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I have a User object and getting name like this is fine:

>u=User.find(1)
>u.name
>jt

but it has an association with an object that when I get the user back it returns the name of the class:

oc=ObjectConnection.find(1)
oc.user.name
> User

and the id is giving me an error:

ruby-1.9.2-p290 :063 > oc.user.id
NoMethodError:   User Load (0.4ms)  SELECT id, name FROM `users` WHERE (id=1)
undefined method `id' for [#<User id: 1, name: "jt">]:ActiveRecord::Relation
    from /Users/jt/.rvm/gems/ruby-1.9.2-p290/gems/activerecord-3.1.0/lib/active_record/relation.rb:459:in `method_missing'
    from (irb):63
    from /Users/jt/.rvm/gems/ruby-1.9.2-p290/gems/railties-3.1.0/lib/rails/commands/console.rb:45:in `start'
    from /Users/jt/.rvm/gems/ruby-1.9.2-p290/gems/railties-3.1.0/lib/rails/commands/console.rb:8:in `start'
    from /Users/jt/.rvm/gems/ruby-1.9.2-p290/gems/railties-3.1.0/lib/rails/commands.rb:40:in `<top (required)>'
    from script/rails:6:in `require'
    from script/rails:6:in `<main>'
ruby-1.9.2-p290 :064 >

The classes are:

class ObjectConnection < ActiveRecord::Base
  belongs_to :user
end

class User < ActiveRecord::Base
  has_many :object_connections
end

What is going on? This seems really simple.

thx

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Is the id=1 for the object_connection instance you are referring to? You are finding the object_connection by its id in the code above, not by the object_connection user's id. –  numbersnelson Mar 21 '12 at 20:54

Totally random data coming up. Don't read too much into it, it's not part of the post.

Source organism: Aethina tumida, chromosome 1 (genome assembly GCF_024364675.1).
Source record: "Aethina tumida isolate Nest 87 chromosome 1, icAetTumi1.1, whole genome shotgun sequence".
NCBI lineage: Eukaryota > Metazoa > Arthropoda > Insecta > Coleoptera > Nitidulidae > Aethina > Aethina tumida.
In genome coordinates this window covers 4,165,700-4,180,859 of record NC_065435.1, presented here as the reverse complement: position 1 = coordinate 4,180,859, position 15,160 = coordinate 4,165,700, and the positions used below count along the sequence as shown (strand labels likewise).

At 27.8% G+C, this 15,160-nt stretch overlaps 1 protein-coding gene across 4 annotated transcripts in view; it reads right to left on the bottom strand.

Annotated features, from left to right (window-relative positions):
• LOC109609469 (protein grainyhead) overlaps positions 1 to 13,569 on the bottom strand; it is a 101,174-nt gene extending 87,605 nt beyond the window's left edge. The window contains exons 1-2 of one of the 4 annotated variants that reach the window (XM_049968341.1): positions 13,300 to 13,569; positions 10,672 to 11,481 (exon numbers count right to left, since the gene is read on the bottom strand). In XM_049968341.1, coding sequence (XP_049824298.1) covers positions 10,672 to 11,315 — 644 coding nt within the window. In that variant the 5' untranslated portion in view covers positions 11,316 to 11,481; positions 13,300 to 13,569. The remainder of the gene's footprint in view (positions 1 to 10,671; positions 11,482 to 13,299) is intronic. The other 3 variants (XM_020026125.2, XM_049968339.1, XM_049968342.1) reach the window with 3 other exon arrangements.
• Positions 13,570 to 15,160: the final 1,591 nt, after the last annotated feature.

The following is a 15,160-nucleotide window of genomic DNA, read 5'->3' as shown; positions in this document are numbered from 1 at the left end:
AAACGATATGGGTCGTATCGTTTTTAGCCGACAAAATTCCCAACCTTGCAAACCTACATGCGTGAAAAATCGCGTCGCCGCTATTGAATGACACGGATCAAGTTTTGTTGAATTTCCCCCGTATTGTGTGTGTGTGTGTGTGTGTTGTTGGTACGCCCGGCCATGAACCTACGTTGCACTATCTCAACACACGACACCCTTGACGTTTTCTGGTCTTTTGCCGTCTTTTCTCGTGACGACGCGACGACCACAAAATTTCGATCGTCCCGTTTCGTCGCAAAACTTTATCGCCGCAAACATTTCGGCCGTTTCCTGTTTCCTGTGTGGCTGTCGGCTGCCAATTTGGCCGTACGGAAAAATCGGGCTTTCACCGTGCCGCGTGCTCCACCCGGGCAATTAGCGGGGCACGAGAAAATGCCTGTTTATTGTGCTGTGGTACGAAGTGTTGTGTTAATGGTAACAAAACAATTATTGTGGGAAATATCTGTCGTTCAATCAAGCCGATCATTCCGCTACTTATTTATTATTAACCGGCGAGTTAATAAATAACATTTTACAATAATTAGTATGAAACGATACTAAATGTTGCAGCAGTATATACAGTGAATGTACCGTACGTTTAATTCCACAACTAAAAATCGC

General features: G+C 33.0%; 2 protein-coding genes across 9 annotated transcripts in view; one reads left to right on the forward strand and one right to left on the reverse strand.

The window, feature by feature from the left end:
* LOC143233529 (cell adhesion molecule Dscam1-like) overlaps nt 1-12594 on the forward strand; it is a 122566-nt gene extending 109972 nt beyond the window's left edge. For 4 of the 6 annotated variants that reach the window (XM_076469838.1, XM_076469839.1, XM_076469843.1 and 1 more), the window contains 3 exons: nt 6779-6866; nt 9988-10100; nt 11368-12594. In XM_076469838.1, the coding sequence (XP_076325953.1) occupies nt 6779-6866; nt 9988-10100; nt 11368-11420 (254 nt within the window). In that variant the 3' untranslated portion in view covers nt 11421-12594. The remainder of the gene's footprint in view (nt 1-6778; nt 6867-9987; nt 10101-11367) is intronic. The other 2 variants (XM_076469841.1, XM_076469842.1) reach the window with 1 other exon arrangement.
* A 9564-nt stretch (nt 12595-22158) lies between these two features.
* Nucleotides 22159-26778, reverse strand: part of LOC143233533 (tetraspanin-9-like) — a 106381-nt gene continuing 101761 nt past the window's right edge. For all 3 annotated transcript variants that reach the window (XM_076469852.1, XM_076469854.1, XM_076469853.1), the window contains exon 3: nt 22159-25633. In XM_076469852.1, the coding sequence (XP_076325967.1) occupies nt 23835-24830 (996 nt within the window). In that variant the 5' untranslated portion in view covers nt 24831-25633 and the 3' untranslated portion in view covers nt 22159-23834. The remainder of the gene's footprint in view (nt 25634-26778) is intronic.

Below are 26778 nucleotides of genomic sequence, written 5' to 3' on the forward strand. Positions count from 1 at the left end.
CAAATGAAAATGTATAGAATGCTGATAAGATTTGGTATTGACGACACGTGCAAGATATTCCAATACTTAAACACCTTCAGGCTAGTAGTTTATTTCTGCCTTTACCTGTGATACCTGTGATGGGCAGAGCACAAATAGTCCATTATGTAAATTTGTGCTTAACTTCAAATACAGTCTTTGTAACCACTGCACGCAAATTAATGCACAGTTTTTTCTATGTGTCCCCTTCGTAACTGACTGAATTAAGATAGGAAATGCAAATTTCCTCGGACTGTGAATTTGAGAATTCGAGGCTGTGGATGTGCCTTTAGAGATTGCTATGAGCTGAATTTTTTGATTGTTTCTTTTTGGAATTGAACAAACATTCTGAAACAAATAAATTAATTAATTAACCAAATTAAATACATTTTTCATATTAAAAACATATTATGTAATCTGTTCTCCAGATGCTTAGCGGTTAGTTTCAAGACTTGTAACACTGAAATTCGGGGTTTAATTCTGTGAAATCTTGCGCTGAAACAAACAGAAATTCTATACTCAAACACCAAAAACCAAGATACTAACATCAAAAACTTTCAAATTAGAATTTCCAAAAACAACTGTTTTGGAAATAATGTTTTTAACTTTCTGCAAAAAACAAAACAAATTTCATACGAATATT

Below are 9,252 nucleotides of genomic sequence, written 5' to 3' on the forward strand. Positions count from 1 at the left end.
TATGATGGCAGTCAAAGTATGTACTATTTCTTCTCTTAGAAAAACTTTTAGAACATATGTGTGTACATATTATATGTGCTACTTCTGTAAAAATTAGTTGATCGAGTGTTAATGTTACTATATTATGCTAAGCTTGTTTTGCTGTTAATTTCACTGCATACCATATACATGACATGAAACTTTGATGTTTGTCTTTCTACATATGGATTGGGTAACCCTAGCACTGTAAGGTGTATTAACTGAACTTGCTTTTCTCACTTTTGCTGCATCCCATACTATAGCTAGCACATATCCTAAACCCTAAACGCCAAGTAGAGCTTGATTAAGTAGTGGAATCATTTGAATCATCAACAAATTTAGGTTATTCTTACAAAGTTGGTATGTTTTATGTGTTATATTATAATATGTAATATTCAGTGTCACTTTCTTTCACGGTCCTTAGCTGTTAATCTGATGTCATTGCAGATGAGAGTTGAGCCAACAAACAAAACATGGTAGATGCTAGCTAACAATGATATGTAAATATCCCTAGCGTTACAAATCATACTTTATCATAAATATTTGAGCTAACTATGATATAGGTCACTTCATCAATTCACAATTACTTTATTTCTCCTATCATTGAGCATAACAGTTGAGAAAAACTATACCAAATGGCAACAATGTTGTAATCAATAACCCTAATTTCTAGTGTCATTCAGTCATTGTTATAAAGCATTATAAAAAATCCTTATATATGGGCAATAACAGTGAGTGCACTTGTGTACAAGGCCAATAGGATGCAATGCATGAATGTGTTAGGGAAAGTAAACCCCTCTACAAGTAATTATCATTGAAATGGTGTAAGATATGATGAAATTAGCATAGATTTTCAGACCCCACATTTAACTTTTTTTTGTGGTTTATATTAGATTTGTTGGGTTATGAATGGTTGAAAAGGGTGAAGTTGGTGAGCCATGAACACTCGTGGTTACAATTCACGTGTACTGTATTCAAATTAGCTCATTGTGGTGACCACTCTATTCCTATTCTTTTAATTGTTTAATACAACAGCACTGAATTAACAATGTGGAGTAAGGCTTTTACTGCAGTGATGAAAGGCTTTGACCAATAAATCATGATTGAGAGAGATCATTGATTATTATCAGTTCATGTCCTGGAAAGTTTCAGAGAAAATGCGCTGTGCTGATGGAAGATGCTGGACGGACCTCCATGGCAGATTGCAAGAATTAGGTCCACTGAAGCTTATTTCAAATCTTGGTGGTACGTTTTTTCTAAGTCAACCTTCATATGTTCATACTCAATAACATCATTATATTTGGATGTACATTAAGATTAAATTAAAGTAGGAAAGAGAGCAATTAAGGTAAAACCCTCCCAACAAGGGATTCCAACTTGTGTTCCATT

Are you sure ObjectConnection doesn't have some other implementation of the #user method? The odd things are that #user is returning a relation specifying id and name explicitly in the select clause. –  noodl Mar 22 '12 at 0:09
    
@numbersnelson - I'm just showing that it works fine outputting directly. –  timpone Mar 22 '12 at 1:58
    
@noodl- that was it - feel stupid right now –  timpone Mar 22 '12 at 1:58
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1 Answer 1

I have a nearly identical relationship between Contact and Company (Contact belongs_to company, company has_many contacts.) Here's my rails console (Rails 3.2, Ruby 1.9.3).

1.9.3p125 :019 > company = Company.find(1)
Company Load (2.7ms)  SELECT "companies".* FROM "companies" WHERE "companies"."id" = $1 LIMIT 1  [["id", 1]]
=> #<Company id: 1, name: "Acme Corp", created_at: "2012-03-20 17:49:44", updated_at: "2012-03-20 17:49:44"> 
1.9.3p125 :020 > contact = Contact.find(1)
Contact Load (1.8ms)  SELECT "contacts".* FROM "contacts" WHERE "contacts"."id" = $1 LIMIT 1  [["id", 1]]
=> #<Contact id: 1, first: "Tom", last: "Harrison", email: "foo@example.com", created_at: "2012-03-12 19:11:57", updated_at: "2012-03-20 17:56:37", birthdate: "1962-02-26", company_id: 1> 
1.9.3p125 :021 > contact.company.name
Company Load (0.7ms)  SELECT "companies".* FROM "companies" WHERE "companies"."id" = 1 LIMIT 1
=> "Acme Corp" 

Perhaps there's some case where "name" was used in an earlier version of AREL? Also, notice the odd SQL syntax ... WHERE (id=1) ... What happens if you look for a different attribute of ObjectConnection?

This is an identical situation, isn't it? Perhaps the version of Rails? Ruby? Seems implausible, but the answer is "You're doing it right".

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